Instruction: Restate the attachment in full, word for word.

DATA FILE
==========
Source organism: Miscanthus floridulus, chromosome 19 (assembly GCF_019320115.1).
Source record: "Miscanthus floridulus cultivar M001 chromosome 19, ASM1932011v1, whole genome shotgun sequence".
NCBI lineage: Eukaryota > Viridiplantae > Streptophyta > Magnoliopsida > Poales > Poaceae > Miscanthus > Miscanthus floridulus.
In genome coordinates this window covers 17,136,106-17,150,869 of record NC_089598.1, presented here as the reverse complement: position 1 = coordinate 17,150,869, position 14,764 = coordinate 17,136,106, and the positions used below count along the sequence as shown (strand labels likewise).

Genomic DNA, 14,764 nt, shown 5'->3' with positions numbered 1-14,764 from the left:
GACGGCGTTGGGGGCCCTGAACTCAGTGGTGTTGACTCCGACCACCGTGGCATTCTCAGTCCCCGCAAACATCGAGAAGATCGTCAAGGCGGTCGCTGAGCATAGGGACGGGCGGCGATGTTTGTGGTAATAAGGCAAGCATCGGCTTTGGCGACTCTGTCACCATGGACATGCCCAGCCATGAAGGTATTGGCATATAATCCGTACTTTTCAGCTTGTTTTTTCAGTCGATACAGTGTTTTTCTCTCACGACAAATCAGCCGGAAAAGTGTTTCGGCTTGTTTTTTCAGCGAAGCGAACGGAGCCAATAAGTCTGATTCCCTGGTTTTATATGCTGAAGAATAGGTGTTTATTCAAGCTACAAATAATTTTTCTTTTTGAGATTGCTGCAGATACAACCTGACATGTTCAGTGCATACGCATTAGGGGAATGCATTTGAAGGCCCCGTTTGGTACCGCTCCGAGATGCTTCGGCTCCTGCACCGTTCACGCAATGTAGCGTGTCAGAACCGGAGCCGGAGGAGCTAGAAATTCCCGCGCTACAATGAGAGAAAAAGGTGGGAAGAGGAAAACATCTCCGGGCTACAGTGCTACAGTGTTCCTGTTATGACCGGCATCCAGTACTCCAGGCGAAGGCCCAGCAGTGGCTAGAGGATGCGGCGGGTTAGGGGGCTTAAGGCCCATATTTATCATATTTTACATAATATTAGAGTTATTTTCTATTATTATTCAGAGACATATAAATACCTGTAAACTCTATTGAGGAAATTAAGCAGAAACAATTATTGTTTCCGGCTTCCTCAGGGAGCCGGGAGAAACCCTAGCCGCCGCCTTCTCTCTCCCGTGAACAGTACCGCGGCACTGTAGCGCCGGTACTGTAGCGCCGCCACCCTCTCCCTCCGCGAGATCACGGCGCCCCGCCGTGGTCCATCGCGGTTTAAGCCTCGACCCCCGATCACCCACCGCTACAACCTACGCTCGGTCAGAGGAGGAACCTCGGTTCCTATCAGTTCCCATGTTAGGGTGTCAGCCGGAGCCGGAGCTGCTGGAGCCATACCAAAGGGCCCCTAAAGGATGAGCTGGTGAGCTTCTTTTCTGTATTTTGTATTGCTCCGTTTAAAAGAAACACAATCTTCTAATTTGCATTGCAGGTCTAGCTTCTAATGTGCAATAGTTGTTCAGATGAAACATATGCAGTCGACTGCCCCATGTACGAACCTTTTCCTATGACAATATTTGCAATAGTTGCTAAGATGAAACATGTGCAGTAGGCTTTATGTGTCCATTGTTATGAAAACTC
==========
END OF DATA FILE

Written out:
Source organism: Miscanthus floridulus, chromosome 19 (assembly GCF_019320115.1).
Source record: "Miscanthus floridulus cultivar M001 chromosome 19, ASM1932011v1, whole genome shotgun sequence".
NCBI lineage: Eukaryota > Viridiplantae > Streptophyta > Magnoliopsida > Poales > Poaceae > Miscanthus > Miscanthus floridulus.
In genome coordinates this window covers 17,136,106-17,150,869 of record NC_089598.1, presented here as the reverse complement: position 1 = coordinate 17,150,869, position 14,764 = coordinate 17,136,106, and the positions used below count along the sequence as shown (strand labels likewise).

Genomic DNA, 14,764 nt, shown 5'->3' with positions numbered 1-14,764 from the left:
GACGGCGTTGGGGGCCCTGAACTCAGTGGTGTTGACTCCGACCACCGTGGCATTCTCAGTCCCCGCAAACATCGAGAAGATCGTCAAGGCGGTCGCTGAGCATAGGGACGGGCGGCGATGTTTGTGGTAATAAGGCAAGCATCGGCTTTGGCGACTCTGTCACCATGGACATGCCCAGCCATGAAGGTATTGGCATATAATCCGTACTTTTCAGCTTGTTTTTTCAGTCGATACAGTGTTTTTCTCTCACGACAAATCAGCCGGAAAAGTGTTTCGGCTTGTTTTTTCAGCGAAGCGAACGGAGCCAATAAGTCTGATTCCCTGGTTTTATATGCTGAAGAATAGGTGTTTATTCAAGCTACAAATAATTTTTCTTTTTGAGATTGCTGCAGATACAACCTGACATGTTCAGTGCATACGCATTAGGGGAATGCATTTGAAGGCCCCGTTTGGTACCGCTCCGAGATGCTTCGGCTCCTGCACCGTTCACGCAATGTAGCGTGTCAGAACCGGAGCCGGAGGAGCTAGAAATTCCCGCGCTACAATGAGAGAAAAAGGTGGGAAGAGGAAAACATCTCCGGGCTACAGTGCTACAGTGTTCCTGTTATGACCGGCATCCAGTACTCCAGGCGAAGGCCCAGCAGTGGCTAGAGGATGCGGCGGGTTAGGGGGCTTAAGGCCCATATTTATCATATTTTACATAATATTAGAGTTATTTTCTATTATTATTCAGAGACATATAAATACCTGTAAACTCTATTGAGGAAATTAAGCAGAAACAATTATTGTTTCCGGCTTCCTCAGGGAGCCGGGAGAAACCCTAGCCGCCGCCTTCTCTCTCCCGTGAACAGTACCGCGGCACTGTAGCGCCGGTACTGTAGCGCCGCCACCCTCTCCCTCCGCGAGATCACGGCGCCCCGCCGTGGTCCATCGCGGTTTAAGCCTCGACCCCCGATCACCCACCGCTACAACCTACGCTCGGTCAGAGGAGGAACCTCGGTTCCTATCAGTTCCCATGTTAGGGTGTCAGCCGGAGCCGGAGCTGCTGGAGCCATACCAAAGGGCCCCTAAAGGATGAGCTGGTGAGCTTCTTTTCTGTATTTTGTATTGCTCCGTTTAAAAGAAACACAATCTTCTAATTTGCATTGCAGGTCTAGCTTCTAATGTGCAATAGTTGTTCAGATGAAACATATGCAGTCGACTGCCCCATGTACGAACCTTTTCCTATGACAATATTTGCAATAGTTGCTAAGATGAAACATGTGCAGTAGGCTTTATGTGTCCATTGTTATGAAAACTC